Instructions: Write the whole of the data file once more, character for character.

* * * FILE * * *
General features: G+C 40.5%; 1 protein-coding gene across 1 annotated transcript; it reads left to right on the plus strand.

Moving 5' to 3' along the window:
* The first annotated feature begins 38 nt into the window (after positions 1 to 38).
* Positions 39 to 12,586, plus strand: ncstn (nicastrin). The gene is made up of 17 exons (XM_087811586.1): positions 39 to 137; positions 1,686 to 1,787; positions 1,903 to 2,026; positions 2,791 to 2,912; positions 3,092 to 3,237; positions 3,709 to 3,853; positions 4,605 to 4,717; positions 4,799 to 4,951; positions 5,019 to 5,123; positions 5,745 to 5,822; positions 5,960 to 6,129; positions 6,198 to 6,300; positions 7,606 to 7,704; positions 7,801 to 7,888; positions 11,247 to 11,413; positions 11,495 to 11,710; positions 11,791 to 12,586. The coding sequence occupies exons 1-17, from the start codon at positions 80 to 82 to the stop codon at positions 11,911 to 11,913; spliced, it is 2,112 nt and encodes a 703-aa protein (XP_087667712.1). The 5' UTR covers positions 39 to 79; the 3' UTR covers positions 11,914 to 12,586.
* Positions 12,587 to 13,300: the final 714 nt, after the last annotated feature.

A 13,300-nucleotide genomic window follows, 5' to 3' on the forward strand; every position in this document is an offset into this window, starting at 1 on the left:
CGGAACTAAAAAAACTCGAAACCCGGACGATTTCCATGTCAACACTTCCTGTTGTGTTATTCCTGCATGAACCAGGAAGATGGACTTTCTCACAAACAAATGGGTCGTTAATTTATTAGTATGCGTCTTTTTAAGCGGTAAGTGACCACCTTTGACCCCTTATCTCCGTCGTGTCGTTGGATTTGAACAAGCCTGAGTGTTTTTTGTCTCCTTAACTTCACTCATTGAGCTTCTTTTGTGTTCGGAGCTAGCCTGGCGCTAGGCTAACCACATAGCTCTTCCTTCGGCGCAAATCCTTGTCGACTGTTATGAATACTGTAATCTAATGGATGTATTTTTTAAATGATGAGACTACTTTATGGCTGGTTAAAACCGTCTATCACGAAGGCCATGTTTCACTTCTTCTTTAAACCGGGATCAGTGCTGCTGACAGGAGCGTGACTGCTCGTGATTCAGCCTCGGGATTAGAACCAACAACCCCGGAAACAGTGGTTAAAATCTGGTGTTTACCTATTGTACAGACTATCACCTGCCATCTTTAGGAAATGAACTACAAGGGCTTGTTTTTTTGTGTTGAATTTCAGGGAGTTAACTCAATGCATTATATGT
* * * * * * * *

General features: G+C 40.5%; 1 protein-coding gene across 1 annotated transcript; it reads left to right on the plus strand.

Moving 5' to 3' along the window:
* The first annotated feature begins 38 nt into the window (after positions 1 to 38).
* Positions 39 to 12,586, plus strand: ncstn (nicastrin). The gene is made up of 17 exons (XM_087811586.1): positions 39 to 137; positions 1,686 to 1,787; positions 1,903 to 2,026; positions 2,791 to 2,912; positions 3,092 to 3,237; positions 3,709 to 3,853; positions 4,605 to 4,717; positions 4,799 to 4,951; positions 5,019 to 5,123; positions 5,745 to 5,822; positions 5,960 to 6,129; positions 6,198 to 6,300; positions 7,606 to 7,704; positions 7,801 to 7,888; positions 11,247 to 11,413; positions 11,495 to 11,710; positions 11,791 to 12,586. The coding sequence occupies exons 1-17, from the start codon at positions 80 to 82 to the stop codon at positions 11,911 to 11,913; spliced, it is 2,112 nt and encodes a 703-aa protein (XP_087667712.1). The 5' UTR covers positions 39 to 79; the 3' UTR covers positions 11,914 to 12,586.
* Positions 12,587 to 13,300: the final 714 nt, after the last annotated feature.

A 13,300-nucleotide genomic window follows, 5' to 3' on the forward strand; every position in this document is an offset into this window, starting at 1 on the left:
CGGAACTAAAAAAACTCGAAACCCGGACGATTTCCATGTCAACACTTCCTGTTGTGTTATTCCTGCATGAACCAGGAAGATGGACTTTCTCACAAACAAATGGGTCGTTAATTTATTAGTATGCGTCTTTTTAAGCGGTAAGTGACCACCTTTGACCCCTTATCTCCGTCGTGTCGTTGGATTTGAACAAGCCTGAGTGTTTTTTGTCTCCTTAACTTCACTCATTGAGCTTCTTTTGTGTTCGGAGCTAGCCTGGCGCTAGGCTAACCACATAGCTCTTCCTTCGGCGCAAATCCTTGTCGACTGTTATGAATACTGTAATCTAATGGATGTATTTTTTAAATGATGAGACTACTTTATGGCTGGTTAAAACCGTCTATCACGAAGGCCATGTTTCACTTCTTCTTTAAACCGGGATCAGTGCTGCTGACAGGAGCGTGACTGCTCGTGATTCAGCCTCGGGATTAGAACCAACAACCCCGGAAACAGTGGTTAAAATCTGGTGTTTACCTATTGTACAGACTATCACCTGCCATCTTTAGGAAATGAACTACAAGGGCTTGTTTTTTTGTGTTGAATTTCAGGGAGTTAACTCAATGCATTATATGT